Now that Tokyo Governor Naoki Inose officially announced his resignation from his post over the 50 million yen loan from the controversial Tokushukai hospital group, Japan’s various political parties are trying to select their respective candidates in preparation for the election to be held early 2014. This particular election will be seen as a test for the ruling bloc’s hold on the Diet after railroading the state secrets bill earlier this month.
Under the Public Offices Election Act, the election must be held 50 days from the time the Tokyo Metropolitan Assembly president officially informs the Tokyo Metropolitan Electoral Management Committee about the resignation. They are expected to announce the election either January 16 or 23, with the actual voting to be held either February 2 or 9, respectively. It is slated to be held in February to avoid overlapping with another important election; that of the Nago mayoral race in Okinawa, seen as crucial due to the difficult issue of the relocation of the U.S. Marine Corps Air Station Futenma. The administration will also be pushing for it to be held before the implementation of the consumption tax increase in April, as public sentiment will probably affect the ruling party’s chances.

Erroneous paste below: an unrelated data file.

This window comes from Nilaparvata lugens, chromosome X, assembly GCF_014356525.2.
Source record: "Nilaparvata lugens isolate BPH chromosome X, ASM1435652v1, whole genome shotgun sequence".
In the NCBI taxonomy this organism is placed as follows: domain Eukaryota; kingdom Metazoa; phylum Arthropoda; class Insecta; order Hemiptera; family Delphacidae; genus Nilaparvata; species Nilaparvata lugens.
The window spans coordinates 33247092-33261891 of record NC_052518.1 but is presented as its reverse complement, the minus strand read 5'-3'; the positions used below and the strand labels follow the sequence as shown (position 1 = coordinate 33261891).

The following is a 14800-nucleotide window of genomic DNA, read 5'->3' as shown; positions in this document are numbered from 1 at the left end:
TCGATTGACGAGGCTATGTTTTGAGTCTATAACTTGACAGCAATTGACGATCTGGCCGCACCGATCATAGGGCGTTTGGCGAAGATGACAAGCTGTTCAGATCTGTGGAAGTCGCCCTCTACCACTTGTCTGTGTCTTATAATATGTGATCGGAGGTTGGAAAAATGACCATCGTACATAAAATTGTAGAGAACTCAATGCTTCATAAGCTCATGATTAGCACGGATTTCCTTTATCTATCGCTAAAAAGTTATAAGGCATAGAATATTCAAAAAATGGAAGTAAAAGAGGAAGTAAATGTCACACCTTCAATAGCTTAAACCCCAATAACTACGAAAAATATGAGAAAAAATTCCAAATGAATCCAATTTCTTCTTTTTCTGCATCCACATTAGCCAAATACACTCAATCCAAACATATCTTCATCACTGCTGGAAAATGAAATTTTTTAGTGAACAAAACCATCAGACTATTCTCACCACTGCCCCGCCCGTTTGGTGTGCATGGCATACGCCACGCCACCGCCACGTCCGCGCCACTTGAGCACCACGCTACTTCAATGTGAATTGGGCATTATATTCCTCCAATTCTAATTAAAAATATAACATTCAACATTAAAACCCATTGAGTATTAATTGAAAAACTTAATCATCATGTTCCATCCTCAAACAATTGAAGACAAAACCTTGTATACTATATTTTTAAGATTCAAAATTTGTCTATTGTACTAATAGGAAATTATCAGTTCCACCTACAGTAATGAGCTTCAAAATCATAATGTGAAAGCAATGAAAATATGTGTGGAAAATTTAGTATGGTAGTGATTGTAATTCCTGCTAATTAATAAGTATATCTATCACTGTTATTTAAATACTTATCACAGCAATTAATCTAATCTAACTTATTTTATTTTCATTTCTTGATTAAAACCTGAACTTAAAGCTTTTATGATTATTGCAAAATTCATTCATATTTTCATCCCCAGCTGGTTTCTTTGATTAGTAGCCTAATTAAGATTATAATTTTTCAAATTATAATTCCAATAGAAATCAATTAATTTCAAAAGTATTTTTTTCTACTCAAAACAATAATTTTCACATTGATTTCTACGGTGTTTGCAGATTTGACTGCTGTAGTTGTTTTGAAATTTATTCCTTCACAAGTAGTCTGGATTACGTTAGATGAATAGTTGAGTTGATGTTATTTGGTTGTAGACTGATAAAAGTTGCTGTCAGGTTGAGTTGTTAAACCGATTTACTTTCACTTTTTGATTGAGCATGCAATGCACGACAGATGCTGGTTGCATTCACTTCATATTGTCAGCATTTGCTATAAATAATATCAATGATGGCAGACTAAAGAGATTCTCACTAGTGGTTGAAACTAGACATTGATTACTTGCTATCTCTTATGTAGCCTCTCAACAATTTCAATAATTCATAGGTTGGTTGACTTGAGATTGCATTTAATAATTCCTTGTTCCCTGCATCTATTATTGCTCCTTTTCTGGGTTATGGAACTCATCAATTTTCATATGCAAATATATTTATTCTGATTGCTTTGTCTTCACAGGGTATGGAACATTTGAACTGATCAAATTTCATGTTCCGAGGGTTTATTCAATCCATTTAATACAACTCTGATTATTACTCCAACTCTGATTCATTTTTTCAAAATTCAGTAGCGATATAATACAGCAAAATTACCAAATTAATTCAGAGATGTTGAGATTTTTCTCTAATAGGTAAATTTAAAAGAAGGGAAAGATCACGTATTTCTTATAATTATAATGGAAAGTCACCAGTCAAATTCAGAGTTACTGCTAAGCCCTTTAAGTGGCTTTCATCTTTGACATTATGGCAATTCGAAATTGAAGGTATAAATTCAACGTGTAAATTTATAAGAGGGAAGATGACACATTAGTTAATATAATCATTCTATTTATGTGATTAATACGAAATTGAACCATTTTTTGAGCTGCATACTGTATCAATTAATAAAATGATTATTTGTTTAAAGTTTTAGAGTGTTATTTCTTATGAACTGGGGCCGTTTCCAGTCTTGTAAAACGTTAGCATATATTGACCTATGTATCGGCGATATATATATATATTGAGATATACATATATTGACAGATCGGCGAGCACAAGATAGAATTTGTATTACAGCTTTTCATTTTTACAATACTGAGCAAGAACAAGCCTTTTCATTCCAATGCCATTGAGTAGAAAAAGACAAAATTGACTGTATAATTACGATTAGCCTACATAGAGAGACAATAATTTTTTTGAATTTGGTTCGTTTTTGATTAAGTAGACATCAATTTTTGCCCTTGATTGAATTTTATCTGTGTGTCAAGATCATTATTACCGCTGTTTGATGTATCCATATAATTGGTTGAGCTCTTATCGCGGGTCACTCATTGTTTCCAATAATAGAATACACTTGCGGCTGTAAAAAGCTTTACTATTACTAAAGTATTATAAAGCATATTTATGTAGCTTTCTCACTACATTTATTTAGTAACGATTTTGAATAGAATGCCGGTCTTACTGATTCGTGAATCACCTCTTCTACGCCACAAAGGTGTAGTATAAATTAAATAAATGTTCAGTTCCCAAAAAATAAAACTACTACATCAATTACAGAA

The ruling Liberal Democratic Party will be seeing this election as an opportunity to strengthen their stronghold on the Diet. Takeo Kawamura, head of the party’s Election Strategy Committee also thinks that the position will have a great impact not just on the Tokyo 2020 Olympics but “also on the world.” Abe has been reported as saying, “It is good to have a female candidate,” which is part of his efforts to improve women’s participation in government leadership positions, particularly in the Diet. Meanwhile, the opposition parties will look at this gubernatorial race as a chance to turn the political tide and challenge the dominance of the LDP in both houses.
[ via The Mainichi ]